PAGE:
In the Spring of 1995, the Christian Coalition introduced its "Contract with the American Family," which "argue[d] that the nation should ‘abolish all major federal welfare programs’ and turn them over to ‘private and religious organizations.’" One of the Contract’s provisions called for Privatizing the Arts: "The National Endowment for the Arts, National Endowment for the Humanities, Corporation for Public Broadcasting, and Legal Services Corporation should become voluntary organizations funded through private contributions."
In the April 2001 issue of the AFA Journal, Wildmon commented on an exhibit at the Brooklyn Museum of Art involving photographer Renee Cox’s exhibit entitled "Yo Mama’s Last Supper," in which Cox portrayed Jesus Christ at the Last Supper as a naked woman. "Even if NEA funds are not specifically targeted for blasphemous art, the monies are fungible," Wildmon said. "That means, for example, they are placed in the Brooklyn Museum’s general fund, which then makes other dollars available to give to so-called artists like Cox. Taxpayers shouldn’t foot the bill for blasphemy."
"The NEA grants for self-identified pornography or an ‘inter-corporeal kaleidoscope of flesh’ takes the affront to taxpayers to an entirely new level," the New American, the magazine of the John Birch Society, recently maintained. "Pornography is objectionable to most Americans and Thomas Jefferson once correctly observed: ‘To compel a man to furnish contributions of money for the propagation of opinions which he disbelieves and abhors, is sinful and tyrannical.’"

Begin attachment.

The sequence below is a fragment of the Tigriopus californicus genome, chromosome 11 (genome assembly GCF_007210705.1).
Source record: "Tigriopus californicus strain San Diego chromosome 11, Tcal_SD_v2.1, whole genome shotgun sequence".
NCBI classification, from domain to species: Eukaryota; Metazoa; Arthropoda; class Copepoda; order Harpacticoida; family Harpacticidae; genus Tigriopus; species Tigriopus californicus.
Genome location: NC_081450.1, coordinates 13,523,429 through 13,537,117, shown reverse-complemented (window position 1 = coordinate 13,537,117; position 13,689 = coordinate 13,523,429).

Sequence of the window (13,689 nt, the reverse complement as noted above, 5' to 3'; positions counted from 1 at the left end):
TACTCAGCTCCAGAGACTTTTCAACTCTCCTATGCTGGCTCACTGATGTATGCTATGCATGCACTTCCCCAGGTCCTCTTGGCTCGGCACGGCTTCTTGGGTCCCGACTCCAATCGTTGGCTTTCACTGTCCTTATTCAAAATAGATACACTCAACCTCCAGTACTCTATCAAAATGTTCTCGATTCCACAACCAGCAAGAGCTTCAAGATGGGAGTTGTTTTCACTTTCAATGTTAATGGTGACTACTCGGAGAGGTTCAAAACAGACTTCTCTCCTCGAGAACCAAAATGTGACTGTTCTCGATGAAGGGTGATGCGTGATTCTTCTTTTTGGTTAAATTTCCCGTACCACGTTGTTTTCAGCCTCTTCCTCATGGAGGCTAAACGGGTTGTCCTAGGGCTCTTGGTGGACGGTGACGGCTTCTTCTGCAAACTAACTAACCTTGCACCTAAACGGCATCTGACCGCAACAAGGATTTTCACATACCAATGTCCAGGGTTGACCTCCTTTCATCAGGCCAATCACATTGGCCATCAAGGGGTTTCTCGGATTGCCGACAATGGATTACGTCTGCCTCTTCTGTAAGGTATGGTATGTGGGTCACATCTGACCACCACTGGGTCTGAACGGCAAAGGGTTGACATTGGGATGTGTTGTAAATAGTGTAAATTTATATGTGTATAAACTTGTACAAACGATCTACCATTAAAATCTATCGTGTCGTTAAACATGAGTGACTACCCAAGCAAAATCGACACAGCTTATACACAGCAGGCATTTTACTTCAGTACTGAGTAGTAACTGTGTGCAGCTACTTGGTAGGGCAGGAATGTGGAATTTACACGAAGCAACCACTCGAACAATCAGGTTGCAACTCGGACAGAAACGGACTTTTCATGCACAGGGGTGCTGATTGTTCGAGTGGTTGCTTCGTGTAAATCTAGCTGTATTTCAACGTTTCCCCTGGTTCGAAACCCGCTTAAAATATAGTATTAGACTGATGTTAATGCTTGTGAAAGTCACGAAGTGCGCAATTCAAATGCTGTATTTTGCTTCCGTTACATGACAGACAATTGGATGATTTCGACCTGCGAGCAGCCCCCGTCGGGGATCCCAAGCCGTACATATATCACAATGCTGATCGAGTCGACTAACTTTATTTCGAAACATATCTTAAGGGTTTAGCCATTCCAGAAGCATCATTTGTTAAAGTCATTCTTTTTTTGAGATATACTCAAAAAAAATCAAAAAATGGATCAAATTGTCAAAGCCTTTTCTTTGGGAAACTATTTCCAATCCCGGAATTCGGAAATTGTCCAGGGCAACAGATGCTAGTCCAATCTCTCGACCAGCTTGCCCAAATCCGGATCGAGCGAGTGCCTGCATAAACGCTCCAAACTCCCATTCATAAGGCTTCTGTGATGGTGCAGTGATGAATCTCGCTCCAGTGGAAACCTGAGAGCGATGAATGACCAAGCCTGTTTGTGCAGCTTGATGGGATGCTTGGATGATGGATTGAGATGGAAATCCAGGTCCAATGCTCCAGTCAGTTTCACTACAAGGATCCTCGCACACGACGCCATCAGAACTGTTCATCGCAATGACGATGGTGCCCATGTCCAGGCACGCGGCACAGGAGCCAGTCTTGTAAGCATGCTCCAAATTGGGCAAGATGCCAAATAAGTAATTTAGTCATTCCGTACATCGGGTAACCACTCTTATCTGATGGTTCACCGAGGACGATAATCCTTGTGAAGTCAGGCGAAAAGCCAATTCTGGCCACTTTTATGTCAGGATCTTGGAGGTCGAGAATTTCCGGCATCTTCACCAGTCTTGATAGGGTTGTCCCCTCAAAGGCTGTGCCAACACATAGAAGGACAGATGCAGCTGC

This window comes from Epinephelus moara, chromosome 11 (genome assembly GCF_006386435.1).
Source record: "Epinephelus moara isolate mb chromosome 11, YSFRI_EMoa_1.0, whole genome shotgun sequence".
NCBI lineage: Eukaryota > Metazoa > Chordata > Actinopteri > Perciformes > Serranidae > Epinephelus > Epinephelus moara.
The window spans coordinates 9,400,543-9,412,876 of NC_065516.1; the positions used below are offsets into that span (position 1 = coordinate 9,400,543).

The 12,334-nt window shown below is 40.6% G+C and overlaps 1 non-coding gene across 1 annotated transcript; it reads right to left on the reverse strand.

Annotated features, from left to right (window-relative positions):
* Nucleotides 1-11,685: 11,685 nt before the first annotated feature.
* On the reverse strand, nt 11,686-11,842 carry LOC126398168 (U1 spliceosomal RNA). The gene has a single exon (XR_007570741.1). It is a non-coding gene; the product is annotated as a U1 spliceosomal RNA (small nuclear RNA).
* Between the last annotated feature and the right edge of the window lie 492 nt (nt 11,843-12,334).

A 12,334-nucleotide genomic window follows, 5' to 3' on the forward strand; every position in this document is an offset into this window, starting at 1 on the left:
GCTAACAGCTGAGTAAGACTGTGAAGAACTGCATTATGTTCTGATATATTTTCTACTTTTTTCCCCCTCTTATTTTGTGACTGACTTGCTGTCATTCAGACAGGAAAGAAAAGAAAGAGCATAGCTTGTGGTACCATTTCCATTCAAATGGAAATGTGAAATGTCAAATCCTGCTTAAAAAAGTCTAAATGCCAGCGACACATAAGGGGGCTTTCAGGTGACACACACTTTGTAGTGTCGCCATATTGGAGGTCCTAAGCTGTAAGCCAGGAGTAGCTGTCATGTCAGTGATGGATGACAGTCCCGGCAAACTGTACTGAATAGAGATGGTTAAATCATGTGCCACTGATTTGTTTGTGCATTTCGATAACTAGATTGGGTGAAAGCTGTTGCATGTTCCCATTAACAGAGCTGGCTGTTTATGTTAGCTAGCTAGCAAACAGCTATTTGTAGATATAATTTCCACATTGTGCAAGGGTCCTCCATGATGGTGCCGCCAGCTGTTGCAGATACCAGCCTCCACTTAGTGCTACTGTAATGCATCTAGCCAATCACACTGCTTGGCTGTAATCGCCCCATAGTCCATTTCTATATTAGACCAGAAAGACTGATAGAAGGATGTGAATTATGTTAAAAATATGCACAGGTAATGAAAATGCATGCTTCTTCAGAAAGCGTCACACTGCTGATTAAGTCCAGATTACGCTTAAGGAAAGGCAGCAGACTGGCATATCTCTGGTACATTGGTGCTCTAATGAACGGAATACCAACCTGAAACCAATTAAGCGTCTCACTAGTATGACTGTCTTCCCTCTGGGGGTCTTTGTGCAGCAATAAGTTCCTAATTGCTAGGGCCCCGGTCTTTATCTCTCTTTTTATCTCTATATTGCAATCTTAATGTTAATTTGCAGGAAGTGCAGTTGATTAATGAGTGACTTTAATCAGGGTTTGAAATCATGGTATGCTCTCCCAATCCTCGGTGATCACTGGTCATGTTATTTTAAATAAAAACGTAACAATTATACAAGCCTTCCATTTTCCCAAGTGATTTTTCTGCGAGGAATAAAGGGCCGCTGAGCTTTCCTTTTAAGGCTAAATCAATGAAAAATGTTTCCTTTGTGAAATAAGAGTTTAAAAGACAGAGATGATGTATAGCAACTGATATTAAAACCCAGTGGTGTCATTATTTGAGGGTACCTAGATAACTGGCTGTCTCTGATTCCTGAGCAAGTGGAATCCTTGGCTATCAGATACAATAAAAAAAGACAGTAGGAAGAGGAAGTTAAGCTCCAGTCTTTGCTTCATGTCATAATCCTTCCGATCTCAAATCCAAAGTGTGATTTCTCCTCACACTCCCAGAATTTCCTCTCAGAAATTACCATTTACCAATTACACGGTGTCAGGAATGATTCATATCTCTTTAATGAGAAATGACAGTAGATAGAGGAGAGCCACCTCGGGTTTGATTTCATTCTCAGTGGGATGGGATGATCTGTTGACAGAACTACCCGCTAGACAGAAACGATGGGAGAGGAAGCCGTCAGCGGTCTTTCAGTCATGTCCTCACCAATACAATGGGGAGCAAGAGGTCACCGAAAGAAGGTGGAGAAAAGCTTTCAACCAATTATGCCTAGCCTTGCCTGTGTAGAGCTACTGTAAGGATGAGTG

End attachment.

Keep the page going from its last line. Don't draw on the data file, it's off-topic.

Acting NEA Chair Patrice Powell pointed out that, according to federal law, the money could only go for salary support for staff positions or fees for "previously engaged artists and/or contractual personnel that are critical to an organization’s artistic mission and in jeopardy of being eliminated as a result of the current economic climate."
Powell’s denial did not satisfy Stearns who responded by writing to incoming NEA Chair Rocco Landesman: "I still can find no justification for using tax dollars on these distasteful projects. Americans should not have their taxes go to organizations that produce or sponsor art projects that are hostile to their values." Landesman, a Broadway producer of Angels in America, Big River, and The Producers, was confirmed as the new NEA chair in early August. "It’s a daunting thing," Landesman said. "This historically has not been a great job…and the challenge will be to make it one and to really accomplish something."
The NEA currently receives about $190 million in annual funding. Arts groups around the country are due to receive some $50 million extra in stimulus money. However, with Congressperson Stearns clearly upset, and with Landesman at the helm, the battle over NEA funding could once again heat up.